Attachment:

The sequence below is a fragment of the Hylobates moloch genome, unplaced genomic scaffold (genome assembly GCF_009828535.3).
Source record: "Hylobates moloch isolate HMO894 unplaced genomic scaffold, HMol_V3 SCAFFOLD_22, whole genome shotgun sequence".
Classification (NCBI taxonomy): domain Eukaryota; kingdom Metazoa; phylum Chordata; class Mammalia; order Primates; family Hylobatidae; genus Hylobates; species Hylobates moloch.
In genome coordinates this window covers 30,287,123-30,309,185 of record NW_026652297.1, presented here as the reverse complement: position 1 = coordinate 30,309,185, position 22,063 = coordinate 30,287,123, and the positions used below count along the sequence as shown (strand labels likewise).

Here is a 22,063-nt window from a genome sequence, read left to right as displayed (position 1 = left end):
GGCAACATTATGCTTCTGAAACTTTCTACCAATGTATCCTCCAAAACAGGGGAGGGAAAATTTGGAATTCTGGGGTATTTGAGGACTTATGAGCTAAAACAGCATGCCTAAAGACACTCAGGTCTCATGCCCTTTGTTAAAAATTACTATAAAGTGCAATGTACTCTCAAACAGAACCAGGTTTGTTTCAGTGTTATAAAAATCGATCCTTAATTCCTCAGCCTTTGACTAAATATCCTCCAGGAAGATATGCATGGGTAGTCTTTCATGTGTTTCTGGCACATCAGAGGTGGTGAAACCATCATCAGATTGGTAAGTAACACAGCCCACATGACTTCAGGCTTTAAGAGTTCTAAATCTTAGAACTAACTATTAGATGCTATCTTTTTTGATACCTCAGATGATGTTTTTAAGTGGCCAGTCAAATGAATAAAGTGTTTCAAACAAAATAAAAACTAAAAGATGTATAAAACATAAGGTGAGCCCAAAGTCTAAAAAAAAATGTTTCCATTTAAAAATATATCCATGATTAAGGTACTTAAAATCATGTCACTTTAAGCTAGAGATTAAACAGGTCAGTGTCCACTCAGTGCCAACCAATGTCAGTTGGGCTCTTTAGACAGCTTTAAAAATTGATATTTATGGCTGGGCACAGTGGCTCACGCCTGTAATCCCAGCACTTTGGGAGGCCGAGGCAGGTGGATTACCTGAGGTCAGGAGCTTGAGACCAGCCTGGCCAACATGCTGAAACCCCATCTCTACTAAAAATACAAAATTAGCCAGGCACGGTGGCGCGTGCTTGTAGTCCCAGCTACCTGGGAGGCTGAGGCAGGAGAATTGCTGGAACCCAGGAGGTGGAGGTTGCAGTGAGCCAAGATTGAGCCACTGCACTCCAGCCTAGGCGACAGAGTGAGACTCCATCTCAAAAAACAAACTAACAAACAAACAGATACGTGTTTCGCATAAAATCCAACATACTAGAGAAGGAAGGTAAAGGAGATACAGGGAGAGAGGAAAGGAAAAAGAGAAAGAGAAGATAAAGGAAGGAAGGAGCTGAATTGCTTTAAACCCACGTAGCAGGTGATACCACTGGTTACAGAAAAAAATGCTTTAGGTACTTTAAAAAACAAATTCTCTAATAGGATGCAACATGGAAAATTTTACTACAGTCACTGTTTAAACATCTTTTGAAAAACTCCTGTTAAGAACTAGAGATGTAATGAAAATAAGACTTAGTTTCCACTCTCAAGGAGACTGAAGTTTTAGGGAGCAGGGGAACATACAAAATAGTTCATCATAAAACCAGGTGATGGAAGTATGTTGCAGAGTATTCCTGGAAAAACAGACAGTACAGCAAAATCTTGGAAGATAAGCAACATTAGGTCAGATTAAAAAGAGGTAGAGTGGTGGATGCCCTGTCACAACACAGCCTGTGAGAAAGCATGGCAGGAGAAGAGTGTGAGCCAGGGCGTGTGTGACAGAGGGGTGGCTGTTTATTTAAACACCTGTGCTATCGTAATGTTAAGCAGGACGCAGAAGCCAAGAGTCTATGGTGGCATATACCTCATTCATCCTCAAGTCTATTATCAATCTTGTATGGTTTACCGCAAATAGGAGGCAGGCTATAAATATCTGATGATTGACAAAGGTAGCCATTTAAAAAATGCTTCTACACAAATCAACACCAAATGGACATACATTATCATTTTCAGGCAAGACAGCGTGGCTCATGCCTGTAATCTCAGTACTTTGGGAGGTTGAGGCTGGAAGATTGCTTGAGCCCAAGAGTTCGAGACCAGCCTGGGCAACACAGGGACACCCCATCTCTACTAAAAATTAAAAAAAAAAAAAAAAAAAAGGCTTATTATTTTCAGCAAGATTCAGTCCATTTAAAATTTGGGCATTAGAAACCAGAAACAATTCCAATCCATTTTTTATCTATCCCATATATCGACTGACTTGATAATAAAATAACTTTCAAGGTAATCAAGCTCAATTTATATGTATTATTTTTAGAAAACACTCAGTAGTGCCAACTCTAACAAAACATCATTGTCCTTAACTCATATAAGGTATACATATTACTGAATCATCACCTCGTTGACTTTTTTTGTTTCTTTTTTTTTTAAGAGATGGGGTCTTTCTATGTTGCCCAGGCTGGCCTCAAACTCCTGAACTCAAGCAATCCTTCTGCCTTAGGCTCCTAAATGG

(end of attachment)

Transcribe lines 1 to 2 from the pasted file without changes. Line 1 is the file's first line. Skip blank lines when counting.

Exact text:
The sequence below is a fragment of the Hylobates moloch genome, unplaced genomic scaffold (genome assembly GCF_009828535.3).
Source record: "Hylobates moloch isolate HMO894 unplaced genomic scaffold, HMol_V3 SCAFFOLD_22, whole genome shotgun sequence".